Today Will be Different – Maria Semple

 

 

This is the story otodaydifferentf one day in the life of Eleanor Flood: cartoon artist, mother of young son, wife of prominent hand surgeon, and victim of scatter-brained, desperate personality.

At the onset of her morning, Eleanor declares:

“Today will be different. Today I will be present. Today, anyone I speak to, I will look them in the eye and listen deeply. Today I’ll play a board game with Timby. I’ll initiate sex with Joe. Today I will take pride in my appearance. I’ll shower, get dressed in proper clothes, and change into yoga clothes only for yoga, which today I will actually attend. Today I won’t swear. I won’t talk about money. Today there will be an ease about me. My face will be relaxed, its resting place a smile. Today I will radiate calm. Kindness and self-control will abound. Today I will buy local. Today I will be my best self, the person I’m capable of being. Today will be different.” 

Eleanor is just scrambling to keep it together. Today, her son Timby calls from school with yet another stomach ache, she’s afraid she’s offended her poetry mentor with flippant comments, she accidentally/ on purpose stole another mother’s keys, and she’s running late to meet a former hapless employee for lunch only to discover he’s become a huge success. Not to mention, everyone she talks with is asking about her sister, and she insists she doesn’t have one (*no spoilers here). When she drops by her husband’s office, the receptionist says he’s on vacation . . . except Joe isn’t on vacation. So what’s going on? Eleanor is going to blow like a hurricane through this day to right wrongs and discover truths, and you’re her sidekick, riding this mess with her.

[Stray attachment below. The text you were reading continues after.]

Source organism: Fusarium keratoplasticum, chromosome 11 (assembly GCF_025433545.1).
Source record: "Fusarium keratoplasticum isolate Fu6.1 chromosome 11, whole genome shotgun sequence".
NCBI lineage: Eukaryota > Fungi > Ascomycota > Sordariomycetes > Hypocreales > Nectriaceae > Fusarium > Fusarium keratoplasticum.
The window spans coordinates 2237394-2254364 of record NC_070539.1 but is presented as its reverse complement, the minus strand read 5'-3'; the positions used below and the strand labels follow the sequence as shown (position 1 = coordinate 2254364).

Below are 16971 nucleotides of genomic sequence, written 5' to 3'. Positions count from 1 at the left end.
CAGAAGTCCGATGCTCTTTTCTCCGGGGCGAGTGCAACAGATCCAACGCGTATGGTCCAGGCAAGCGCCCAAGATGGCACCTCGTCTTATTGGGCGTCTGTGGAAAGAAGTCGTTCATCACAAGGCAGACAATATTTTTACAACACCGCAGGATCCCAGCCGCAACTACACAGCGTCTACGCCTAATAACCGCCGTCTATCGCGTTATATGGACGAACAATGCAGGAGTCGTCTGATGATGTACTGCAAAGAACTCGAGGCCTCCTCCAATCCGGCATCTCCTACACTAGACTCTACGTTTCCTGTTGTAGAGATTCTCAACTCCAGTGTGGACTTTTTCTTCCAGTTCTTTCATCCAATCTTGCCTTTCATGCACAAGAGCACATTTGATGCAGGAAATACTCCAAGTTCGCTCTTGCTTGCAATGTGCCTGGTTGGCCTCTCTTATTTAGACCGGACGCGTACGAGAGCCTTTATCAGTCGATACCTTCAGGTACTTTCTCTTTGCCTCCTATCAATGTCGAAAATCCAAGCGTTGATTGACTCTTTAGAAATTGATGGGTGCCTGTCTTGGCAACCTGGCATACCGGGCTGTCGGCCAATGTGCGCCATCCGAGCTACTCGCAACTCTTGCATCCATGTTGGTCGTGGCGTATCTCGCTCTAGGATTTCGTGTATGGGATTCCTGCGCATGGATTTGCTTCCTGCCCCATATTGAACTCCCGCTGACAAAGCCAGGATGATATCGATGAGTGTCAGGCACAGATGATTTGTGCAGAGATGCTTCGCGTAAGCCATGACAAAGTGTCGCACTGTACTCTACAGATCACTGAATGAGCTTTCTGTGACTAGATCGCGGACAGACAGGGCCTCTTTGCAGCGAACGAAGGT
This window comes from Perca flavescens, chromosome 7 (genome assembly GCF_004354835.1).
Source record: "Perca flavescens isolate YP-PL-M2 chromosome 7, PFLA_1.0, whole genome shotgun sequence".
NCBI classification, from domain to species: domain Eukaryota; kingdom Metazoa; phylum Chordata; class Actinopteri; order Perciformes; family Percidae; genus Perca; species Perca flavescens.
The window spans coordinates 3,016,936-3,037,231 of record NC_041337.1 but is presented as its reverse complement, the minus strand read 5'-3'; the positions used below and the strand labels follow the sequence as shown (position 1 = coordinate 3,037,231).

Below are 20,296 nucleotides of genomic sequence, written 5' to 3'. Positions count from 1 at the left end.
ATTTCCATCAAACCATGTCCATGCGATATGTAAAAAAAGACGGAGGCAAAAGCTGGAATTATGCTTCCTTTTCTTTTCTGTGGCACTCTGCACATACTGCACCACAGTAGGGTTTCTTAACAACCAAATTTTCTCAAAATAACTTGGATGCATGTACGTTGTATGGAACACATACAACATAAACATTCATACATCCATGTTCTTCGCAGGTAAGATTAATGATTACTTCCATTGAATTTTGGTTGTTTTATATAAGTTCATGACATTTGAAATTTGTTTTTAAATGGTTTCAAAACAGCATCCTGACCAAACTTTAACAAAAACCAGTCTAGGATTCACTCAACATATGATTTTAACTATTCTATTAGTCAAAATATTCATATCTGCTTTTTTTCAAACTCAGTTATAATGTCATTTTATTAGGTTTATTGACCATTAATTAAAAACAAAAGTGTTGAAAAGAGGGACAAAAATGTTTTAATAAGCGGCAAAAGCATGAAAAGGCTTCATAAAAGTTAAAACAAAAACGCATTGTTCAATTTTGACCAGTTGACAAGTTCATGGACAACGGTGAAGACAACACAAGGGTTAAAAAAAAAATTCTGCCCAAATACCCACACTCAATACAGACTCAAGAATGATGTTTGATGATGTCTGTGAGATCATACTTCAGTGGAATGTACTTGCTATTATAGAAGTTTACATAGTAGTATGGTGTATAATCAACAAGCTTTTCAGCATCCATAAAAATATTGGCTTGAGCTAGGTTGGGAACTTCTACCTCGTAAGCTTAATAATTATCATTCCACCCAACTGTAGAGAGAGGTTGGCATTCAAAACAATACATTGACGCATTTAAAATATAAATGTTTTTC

One aspect I especially appreciated was her relationship with her husband, Joe. Semple nailed it, in that Joe is the perfect counter-balance to Eleanor’s anxiety. When she’s freaking out, he is the calming influence; when she loses her way, he shows her that it’s okay to feel lost. She analogizes this yin-yang as a “competent traveler” and “helpless traveler.” The difference with Eleanor, however, is that she’s beginning to realize that she’s been the helpless traveler for far too long.

I actually enjoyed the frenetic, quirky, frazzled tale of Eleanor Flood and her constant worry. The only unrelatable part, however, was that Eleanor’s life is full of Rich People Problems. Not many of us can spend our time worrying about if we’re going to make our lunch date at the upscale boutique restaurant on time after dropping off our only child at his private school in our luxury car. But, this story is also deeper than most reviewers give it credit for: there’s sibling jealousy, marital discord, and self-doubt, and all through it is humor, and that makes it all okay.

The story is insightful, comforting, and sometimes over-the-top. I enjoyed it, and the audio narration was delightful. Recommended for anyone who has forgotten Teacher Appreciation Day, or had a falling out with a friend, or who has ever questioned their career choices. In other words, everyone. All of us are part Eleanor.

 

 

 

 

 

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